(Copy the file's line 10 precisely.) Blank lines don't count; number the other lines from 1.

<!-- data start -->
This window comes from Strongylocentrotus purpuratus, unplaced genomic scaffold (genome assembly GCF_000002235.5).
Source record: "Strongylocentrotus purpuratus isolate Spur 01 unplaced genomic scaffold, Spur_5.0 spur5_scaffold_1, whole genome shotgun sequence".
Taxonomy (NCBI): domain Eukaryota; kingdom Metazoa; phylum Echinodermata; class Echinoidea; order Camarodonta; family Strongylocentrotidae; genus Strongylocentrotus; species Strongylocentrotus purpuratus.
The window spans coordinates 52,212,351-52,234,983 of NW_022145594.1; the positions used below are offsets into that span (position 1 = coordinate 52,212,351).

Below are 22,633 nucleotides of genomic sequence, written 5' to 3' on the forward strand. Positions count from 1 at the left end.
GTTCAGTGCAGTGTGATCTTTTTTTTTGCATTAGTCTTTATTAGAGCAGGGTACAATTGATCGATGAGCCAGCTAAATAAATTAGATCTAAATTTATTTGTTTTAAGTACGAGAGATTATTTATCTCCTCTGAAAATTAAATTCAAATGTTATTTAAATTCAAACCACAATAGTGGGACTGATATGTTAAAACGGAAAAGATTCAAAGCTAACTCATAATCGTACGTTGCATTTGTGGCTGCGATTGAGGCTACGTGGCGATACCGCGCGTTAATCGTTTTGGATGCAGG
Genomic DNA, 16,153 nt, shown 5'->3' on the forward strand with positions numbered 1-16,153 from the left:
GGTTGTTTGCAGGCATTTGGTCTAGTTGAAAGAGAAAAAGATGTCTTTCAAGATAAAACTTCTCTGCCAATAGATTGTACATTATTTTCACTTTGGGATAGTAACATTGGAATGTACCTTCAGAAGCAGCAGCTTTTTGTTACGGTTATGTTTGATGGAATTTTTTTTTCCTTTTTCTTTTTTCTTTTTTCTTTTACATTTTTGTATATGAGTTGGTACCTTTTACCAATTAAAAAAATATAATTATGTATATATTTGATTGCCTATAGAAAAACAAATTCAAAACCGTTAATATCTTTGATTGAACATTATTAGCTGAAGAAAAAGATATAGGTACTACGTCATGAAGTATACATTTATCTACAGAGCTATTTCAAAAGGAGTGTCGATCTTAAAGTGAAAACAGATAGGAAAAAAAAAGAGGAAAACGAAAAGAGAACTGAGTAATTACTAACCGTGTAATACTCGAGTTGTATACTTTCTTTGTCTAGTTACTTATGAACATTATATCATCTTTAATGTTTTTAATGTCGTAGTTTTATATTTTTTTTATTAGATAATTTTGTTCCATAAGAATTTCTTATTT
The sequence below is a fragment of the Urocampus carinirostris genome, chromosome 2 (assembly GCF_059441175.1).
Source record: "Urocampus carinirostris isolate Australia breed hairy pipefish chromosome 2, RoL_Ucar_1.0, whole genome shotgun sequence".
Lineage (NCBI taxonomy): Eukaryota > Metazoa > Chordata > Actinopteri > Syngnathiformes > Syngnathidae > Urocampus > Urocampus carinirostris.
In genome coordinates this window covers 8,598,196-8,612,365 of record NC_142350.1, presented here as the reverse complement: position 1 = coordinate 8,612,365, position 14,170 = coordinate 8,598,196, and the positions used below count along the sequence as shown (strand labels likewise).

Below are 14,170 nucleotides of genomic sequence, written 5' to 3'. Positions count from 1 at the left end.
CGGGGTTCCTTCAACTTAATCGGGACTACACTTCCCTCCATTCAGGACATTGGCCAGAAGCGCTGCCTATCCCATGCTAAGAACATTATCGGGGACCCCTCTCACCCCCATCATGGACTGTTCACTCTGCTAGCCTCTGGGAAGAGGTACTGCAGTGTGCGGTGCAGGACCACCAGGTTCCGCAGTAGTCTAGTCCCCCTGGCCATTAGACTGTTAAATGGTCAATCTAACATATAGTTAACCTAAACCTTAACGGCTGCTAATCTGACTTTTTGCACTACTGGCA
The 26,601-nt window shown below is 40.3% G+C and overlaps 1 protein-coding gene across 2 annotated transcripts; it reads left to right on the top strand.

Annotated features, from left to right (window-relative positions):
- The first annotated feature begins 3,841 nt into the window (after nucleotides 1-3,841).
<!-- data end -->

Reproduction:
Source record: "Urocampus carinirostris isolate Australia breed hairy pipefish chromosome 2, RoL_Ucar_1.0, whole genome shotgun sequence".